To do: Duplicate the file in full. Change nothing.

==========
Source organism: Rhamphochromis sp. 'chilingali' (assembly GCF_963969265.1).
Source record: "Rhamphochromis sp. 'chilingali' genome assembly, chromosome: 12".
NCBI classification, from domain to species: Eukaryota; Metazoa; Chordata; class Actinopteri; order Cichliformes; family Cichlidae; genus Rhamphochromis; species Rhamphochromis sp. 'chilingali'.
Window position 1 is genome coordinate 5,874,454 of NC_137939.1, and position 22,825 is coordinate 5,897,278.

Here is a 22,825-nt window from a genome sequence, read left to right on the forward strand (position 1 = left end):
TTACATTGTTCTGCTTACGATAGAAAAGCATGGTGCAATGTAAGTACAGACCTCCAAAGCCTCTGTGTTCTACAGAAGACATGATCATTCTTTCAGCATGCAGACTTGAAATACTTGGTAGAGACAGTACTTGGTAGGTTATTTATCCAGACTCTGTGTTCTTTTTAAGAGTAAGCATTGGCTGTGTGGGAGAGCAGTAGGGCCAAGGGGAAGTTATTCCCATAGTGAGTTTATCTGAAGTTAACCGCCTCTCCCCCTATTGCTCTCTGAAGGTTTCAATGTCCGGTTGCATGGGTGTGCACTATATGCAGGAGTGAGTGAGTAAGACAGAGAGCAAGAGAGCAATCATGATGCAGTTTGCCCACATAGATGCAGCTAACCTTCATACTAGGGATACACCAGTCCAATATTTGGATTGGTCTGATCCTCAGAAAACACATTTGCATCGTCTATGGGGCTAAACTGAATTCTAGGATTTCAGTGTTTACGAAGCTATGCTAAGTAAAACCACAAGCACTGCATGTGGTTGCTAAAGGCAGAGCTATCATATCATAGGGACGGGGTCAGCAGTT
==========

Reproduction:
Source organism: Rhamphochromis sp. 'chilingali' (assembly GCF_963969265.1).
Source record: "Rhamphochromis sp. 'chilingali' genome assembly, chromosome: 12".
NCBI classification, from domain to species: Eukaryota; Metazoa; Chordata; class Actinopteri; order Cichliformes; family Cichlidae; genus Rhamphochromis; species Rhamphochromis sp. 'chilingali'.
Window position 1 is genome coordinate 5,874,454 of NC_137939.1, and position 22,825 is coordinate 5,897,278.

Here is a 22,825-nt window from a genome sequence, read left to right on the forward strand (position 1 = left end):
TTACATTGTTCTGCTTACGATAGAAAAGCATGGTGCAATGTAAGTACAGACCTCCAAAGCCTCTGTGTTCTACAGAAGACATGATCATTCTTTCAGCATGCAGACTTGAAATACTTGGTAGAGACAGTACTTGGTAGGTTATTTATCCAGACTCTGTGTTCTTTTTAAGAGTAAGCATTGGCTGTGTGGGAGAGCAGTAGGGCCAAGGGGAAGTTATTCCCATAGTGAGTTTATCTGAAGTTAACCGCCTCTCCCCCTATTGCTCTCTGAAGGTTTCAATGTCCGGTTGCATGGGTGTGCACTATATGCAGGAGTGAGTGAGTAAGACAGAGAGCAAGAGAGCAATCATGATGCAGTTTGCCCACATAGATGCAGCTAACCTTCATACTAGGGATACACCAGTCCAATATTTGGATTGGTCTGATCCTCAGAAAACACATTTGCATCGTCTATGGGGCTAAACTGAATTCTAGGATTTCAGTGTTTACGAAGCTATGCTAAGTAAAACCACAAGCACTGCATGTGGTTGCTAAAGGCAGAGCTATCATATCATAGGGACGGGGTCAGCAGTT